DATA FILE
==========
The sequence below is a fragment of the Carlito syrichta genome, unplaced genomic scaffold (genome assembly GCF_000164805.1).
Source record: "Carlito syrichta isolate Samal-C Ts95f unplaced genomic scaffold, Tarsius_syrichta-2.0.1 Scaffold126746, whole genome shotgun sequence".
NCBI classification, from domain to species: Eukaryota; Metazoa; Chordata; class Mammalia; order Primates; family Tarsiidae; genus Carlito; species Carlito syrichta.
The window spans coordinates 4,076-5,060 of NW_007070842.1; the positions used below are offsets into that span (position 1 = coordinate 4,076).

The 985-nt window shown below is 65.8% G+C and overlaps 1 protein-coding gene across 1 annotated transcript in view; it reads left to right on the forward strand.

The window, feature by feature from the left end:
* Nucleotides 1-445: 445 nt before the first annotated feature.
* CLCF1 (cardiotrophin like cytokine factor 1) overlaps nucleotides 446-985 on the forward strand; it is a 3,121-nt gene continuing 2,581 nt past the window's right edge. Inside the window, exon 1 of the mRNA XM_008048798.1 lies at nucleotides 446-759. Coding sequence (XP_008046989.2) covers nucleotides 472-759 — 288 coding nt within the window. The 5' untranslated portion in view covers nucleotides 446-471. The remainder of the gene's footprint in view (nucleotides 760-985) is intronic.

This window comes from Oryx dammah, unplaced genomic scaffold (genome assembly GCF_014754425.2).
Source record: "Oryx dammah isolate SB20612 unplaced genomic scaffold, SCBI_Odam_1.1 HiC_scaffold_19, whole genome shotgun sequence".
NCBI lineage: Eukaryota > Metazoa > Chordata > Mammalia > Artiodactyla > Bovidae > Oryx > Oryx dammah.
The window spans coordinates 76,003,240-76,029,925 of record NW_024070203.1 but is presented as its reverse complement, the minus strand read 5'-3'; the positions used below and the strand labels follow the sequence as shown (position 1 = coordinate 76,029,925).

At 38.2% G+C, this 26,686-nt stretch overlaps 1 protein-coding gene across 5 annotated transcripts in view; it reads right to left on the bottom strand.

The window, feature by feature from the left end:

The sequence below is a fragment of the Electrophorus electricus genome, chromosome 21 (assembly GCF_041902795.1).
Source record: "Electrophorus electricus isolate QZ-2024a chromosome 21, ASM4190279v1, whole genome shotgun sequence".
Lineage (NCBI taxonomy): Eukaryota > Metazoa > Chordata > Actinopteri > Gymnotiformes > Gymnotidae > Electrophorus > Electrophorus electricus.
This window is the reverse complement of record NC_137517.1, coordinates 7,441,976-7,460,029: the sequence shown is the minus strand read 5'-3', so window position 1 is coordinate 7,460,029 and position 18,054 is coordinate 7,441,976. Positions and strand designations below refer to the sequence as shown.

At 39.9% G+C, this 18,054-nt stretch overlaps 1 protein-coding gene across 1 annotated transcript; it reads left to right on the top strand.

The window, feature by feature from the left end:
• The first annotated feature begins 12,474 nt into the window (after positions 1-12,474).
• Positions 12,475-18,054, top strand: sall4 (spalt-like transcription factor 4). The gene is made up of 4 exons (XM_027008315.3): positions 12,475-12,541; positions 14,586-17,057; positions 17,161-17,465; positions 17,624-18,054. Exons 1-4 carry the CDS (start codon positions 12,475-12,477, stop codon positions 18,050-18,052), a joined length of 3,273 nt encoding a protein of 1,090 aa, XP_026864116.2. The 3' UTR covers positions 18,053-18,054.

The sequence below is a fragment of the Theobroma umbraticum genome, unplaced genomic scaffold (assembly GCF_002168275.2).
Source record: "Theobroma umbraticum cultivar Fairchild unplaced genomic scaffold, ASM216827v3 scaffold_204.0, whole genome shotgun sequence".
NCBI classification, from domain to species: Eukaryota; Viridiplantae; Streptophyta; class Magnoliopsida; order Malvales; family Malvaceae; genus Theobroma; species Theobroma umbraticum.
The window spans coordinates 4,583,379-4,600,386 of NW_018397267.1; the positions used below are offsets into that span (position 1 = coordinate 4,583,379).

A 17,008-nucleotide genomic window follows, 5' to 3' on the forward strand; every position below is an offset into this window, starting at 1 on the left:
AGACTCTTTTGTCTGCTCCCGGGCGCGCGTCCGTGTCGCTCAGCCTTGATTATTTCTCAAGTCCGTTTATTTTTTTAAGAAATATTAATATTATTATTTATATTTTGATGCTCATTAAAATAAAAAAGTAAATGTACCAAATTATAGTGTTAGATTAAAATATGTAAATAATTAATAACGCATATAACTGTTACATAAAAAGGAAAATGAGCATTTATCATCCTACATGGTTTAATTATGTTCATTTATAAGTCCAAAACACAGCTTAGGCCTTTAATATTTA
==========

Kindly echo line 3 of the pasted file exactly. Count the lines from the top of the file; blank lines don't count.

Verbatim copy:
NCBI classification, from domain to species: Eukaryota; Metazoa; Chordata; class Mammalia; order Primates; family Tarsiidae; genus Carlito; species Carlito syrichta.